Monday, 27 July 2015

The Joy Of CW


I receive a lot of e-mail from both hams and future hams that are struggling with CW. It seems there are a lot of hams that don't operate any CW simply because of their code skills. For myself, learning CW as a pre-teen, was a bit of a struggle, as I learned CW from flash cards ... definitely the wrong way. In my case, the code was learned in order to operate an Aldis lamp signalling system for my scouting activities. When eventually switching to a hand key and buzzer, I had to make the mental switch between the picture of the flash card and the sound of the code, taking me much longer to reach my goals than if I had learned just by sound.

If I were learning the code today, or if advising anyone struggling with CW, I would suggest several ways of making it easier.

1. Too many newcomers want to learn CW using a keyer. Put the keyer away and get yourself a hand key. It need not be fancy or expensive.

2. Use the hand key to practice sending similar-sounding letters (E, I, S, H etc) slowly and correctly. Don't be concerned about sending them fast but concentrate on getting a uniform spacing between each element of the letter. As you slowly learn the letters and how they sound, you will find your sending speeding-up, unconsciously, as you progress.

3. Combine your sending practice with receiving practice and try to do 10 minutes of each during each practice session. One session per day will guarantee success, if you stick with it. If you can't do it every day then try and commit to every other day.

4. For receiving practice, use a much higher speed than what you are sending at. Once again, in sets of similar-sounding letters, try and learn the letters when sent at a speed of at least 15WPM, but with wide spaces between each letter ... so they aren't coming at you as fast. This is the Farnsworth method of learning code. Learning what the letters sound like when sent at a fast speed will eliminate the dreaded 'learning plateaus' associated with learning at slower speeds, when you can get stuck at a lower speed for some length of time. I only wish that I had known of this method when I was a kid, but I don't think it had been thought of back then.

5. There are lots of websites that will help you in Step 4 and one that I have played with seems to work very well. You can set up a slow-speed spacing but have characters sent at 15WPM or faster (start with 15WPM). You can pick only the letters that you wish to practice (T,M,O,A,N etc) and then get a printout of what was actually sent to check your accuracy. The one I tested is by AA9PW and can be found here.

In addition, the ARRL's W1AW, provides nightly code practice on various frequencies and also provides archived CW practice sessions at various speeds via their website here.

Once you become somewhat competent in both sending and receiving, don't be afraid to get on the air and use your new skills. Don't be concerned about sending fast and be careful about sending faster than you can receive, an easy trap to fall into.

There are always several stations around 7.110-7.125 every afternoon and evening that seem very happy to communicate at comfortable speeds. If you don't get on-the-air, then make sure that you still do your daily 20 minutes of practice. You will be amazed at how quickly you can learn the code or increase your speed, with this daily routine. This short daily commitment to practice (on the air or otherwise) is the key to success.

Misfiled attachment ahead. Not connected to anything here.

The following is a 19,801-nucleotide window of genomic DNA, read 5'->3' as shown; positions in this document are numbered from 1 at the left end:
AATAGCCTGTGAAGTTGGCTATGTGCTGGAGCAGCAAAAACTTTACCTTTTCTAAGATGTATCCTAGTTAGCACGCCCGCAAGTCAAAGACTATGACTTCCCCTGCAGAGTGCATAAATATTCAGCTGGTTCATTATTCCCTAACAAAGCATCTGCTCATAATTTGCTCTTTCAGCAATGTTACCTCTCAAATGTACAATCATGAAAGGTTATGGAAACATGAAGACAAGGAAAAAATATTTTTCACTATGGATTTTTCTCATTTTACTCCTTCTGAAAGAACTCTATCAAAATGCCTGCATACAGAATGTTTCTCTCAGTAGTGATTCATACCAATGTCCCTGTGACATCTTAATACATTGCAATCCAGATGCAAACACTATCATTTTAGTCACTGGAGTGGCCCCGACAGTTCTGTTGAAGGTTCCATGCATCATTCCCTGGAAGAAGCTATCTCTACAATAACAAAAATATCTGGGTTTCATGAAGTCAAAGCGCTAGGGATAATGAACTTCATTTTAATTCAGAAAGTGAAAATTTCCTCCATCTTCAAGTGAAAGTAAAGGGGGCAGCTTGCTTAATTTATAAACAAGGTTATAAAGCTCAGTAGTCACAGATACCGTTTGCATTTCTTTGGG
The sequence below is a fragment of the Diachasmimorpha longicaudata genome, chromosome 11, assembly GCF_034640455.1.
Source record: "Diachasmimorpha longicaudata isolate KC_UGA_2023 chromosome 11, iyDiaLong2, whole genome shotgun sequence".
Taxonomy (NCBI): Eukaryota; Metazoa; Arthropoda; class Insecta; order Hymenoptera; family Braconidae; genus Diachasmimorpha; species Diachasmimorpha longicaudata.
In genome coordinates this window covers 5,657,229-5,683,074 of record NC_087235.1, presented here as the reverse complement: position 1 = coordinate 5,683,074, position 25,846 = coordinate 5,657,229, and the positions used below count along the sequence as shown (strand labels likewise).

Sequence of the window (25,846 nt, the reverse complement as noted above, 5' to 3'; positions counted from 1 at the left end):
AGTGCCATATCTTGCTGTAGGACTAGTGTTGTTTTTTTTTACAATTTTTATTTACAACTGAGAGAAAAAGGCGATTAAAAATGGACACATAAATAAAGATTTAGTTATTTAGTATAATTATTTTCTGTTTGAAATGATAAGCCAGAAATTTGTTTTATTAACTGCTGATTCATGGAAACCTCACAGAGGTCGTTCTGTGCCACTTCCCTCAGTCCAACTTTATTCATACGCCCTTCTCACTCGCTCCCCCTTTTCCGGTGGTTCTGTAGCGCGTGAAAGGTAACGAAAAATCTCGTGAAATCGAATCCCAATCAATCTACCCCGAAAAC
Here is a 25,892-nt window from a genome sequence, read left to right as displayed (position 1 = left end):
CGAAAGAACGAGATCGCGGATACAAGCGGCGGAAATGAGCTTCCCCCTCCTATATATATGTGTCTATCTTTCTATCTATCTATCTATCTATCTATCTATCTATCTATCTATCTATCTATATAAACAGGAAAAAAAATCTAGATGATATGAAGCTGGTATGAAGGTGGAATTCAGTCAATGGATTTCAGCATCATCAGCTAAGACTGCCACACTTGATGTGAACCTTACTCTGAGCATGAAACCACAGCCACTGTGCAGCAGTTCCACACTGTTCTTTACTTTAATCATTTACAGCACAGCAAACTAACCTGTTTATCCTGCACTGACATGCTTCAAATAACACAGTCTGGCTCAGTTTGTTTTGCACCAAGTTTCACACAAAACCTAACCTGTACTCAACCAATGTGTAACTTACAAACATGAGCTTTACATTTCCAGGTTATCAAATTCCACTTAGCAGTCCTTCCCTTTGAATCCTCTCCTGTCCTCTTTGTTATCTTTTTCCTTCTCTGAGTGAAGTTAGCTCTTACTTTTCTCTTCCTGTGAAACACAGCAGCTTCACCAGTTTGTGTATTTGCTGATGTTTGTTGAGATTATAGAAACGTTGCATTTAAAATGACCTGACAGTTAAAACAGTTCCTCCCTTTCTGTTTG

If you aren't using CW, you are missing out on a lot of fun. To this day, CW is still my favorite mode and almost 100% of my on-air operating is on CW ... it's just plain fun! Knowing how to use CW will open up a lot of opportunities to enjoy it ... CW contesting, chasing DX, CW nets, staying in touch with friends etc ... CW will always get through better than phone under most conditions.


So ... if you have been struggling with the code, or putting it off, there's no time like the present to join the fun. Hopefully you will find these suggestions helpful.


Nikki said...

I'm a 13 year old girl studying for my General class amateur license. I taught myself International Morse code and I can now copy in excess of 30 wpm. Your article was pretty much spot on and I can only offer what I did and what worked or didn't work for me.

1. Getting Started.. This is the absolute hardest part.

2. Resolve. You have really want to accomplish this as a personal goal.

3. Patience!. Don't give up!

4. No solo. If at all possible involve a friend. You can help/motivate each other.

5. Practice, Practice, Practice - And practice some more. You can't improve unless you practice!

6. Get a Receiver - I listened to nothing but CW on my little home built 2 tube receiver. I found the plans on how to build it in an old 1947 radio handbook. I listened to commercial CW, I listened to ham CW, If it was CW I listened to it. Even when doing something different and not even trying to understand what was being sent I still had CW going on in the back ground. I believe this is the single most important thing I did to get it nailed down. I was constantly listening to CW and after a while your brain will begin to sort out the dit-dah chaos. Especially the regular ham QSO. They are repetitive and this repetitiveness will help you!